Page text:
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Pride is typically celebrated In June. So why is Austin's 'official' parade in August?

Jorge Sanhueza-Lyon
Spectators line the route down Fourth Street during the annual Austin Pride parade in 2013.

This story was originally published in 2019.

Cities across the world celebrate Pride in June with parades and events to honor the queer and trans activists who put their lives on the line for gay liberation during the Stonewall riots of 1969. The event marked the start of the modern gay liberation movement.

But in Austin, the city’s “official” Pride celebration isn’t until August.

That led Stacy MacDiarmid, a self-described “enthusiastic ally” of Pride, to ask our ATXplained project: Why?

MacDiarmid is so enthusiastic, she bakes a Pride-themed dessert every year. Though the question has been on her mind for years, she thought this year — the 50th anniversary of Stonewall — was the year to get an answer.

She also wanted to make sure she baked a rainbow cake on the right day.

“I texted my friends to wish them happy Pride at the beginning of June, and then we laughed because we’re not sure it’s actually Pride,” she says.

Financial, logistical and functional

MacDiarmid guessed the main reason the parade is held in August is because the college students are back then.

I called Micah Andress, the president of the Austin Pride Foundation, to see if she was right. The nonprofit has been responsible for the Pride festival and parade since 2010.

Andress says he gets the question all the time. The reasons Pride happens in August are threefold.

"There’s a financial aspect, there’s a logistical aspect, and then there’s a functional aspect," he says.

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It costs $100,000 to host the festival and parade, he says. Vetted sponsors cover half the costs, but the rest comes from fundraising and ticket sales. For a smaller nonprofit like Austin Pride to be able to afford that, it has to draw out-of-towners in addition to locals, who will pay $10 to $150 per ticket.

Oilcan Harry's hosts Dirty Dynasty Bingo in 2019.
Tristan Ipock for KUT
Lady Grackle Birdbreath pulls out a ball during Dirty Dynasty Bingo at Oilcan Harry's last week.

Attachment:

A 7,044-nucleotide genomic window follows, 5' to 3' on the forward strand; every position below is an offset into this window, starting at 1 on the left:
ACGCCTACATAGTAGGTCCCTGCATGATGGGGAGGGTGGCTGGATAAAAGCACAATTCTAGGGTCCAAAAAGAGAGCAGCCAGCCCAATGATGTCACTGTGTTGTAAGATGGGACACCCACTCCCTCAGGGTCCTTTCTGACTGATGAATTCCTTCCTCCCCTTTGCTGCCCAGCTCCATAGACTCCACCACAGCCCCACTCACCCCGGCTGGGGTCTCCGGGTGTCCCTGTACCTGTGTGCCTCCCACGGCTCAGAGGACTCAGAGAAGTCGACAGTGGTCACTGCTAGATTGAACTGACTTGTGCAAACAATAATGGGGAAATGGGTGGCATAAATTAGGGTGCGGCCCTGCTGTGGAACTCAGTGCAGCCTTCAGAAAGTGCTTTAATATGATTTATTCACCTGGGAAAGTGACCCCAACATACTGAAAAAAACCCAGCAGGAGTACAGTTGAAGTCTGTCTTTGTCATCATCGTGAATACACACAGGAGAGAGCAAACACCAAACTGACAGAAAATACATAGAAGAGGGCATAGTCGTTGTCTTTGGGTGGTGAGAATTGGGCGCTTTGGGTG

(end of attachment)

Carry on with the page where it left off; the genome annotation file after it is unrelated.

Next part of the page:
If the parade were to happen in June like it does in most other Texas cities, he says, the nonprofit would have fewer big-name entertainers to attract festival-goers.

And entertainment is “what brings the crowds out,” he says.

Perhaps a less obvious reason the parade is in August, Andress says, is the cost for rain insurance in June. August is historically the driest month on record, so it’s a safer bet.

"We cannot afford rain insurance," he says. "It is ridiculously expensive."

MacDiarmid’s guess about why the parade is later — students! — was also correct. Andress says it takes about 400 volunteers to pull off Pride.

"Of those 400 people, about 95 to 96 percent of them are college-aged kids,” most of whom aren’t around in the summertime, he says.

All-year and all-inclusive

But Andress sees the parade as only one part of a year-long celebration of queer identity.

To raise money for the celebration, the nonprofit sponsors year-round events, like drag bingo, which he says can get “pretty wild.”

But he also recognizes the importance of the history of Pride. His group has held a Stonewall rally annually on the steps of the Texas Capitol since 2010. In recent years, the event has also commemorated the victims of the Pulse massacre.

“[We are] reminding lawmakers in there that we are not second-class citizens. That we are not going anywhere. Y’all can make some noise for that,” Kelly Kline said during a speech at the rally last week.

This has been a particularly charged year for queer rights in the state. The Texas Legislature in 2023 passed bills banning gender-affirming medical care for youth and trans student athletes from competing on college teams that match their gender. And although specific anti-drag language was removed, lawmakers also banned "sexually oriented performances" in front of minors.

Kelly Kline performs at the Stonewall rally
Michael Minasi
Kelly Kline performs at the Stonewall rally at the state Capitol on Wednesday.

A 2015 Gallup poll ranked Austin as having the third highest rate of LGBTQ residents among metropolitan areas in the U.S. But state-level protections for the 4.1% LGBTQ population rank low compared to the rest of the country.

That’s one reason why Andress has tried to make Austin Pride as inclusive as possible since taking over as parade director in 2011. For the first year, Black Pride will be running a ticketed VIQ (“very important queer”) section with an open bar, catered food and a DJ at Austin Pride. All funds will go to Black Pride.

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At the end of the day, Andress doesn't see a Pride parade in August as limiting. He says MacDiarmid can go ahead and bake her rainbow cake whenever she wants.

“Pride is what you make it; it should be year-round. I don’t think it has to be in June to be celebrated,” he says. “I think it can be anytime you want it to be. Lady GaGa said that Pride needs to happen all year, and I’m like, ‘Yes, I’m so down for this!”

The 2023 Austin Pride Festival is Aug. 12.

Correction: A previous version of this post misspelled Stacy MacDiarmid's last name.


Giulia is a student at the Craig Newmark Graduate School of Journalism at CUNY in New York City. She’s in Austin for the summer interning with KUT and KUTX, and before J-school, worked in documentary film and with incarcerated youth. She was born in Rome but moved around a bunch, stimulating her interest in hyperlocal culture and identity.
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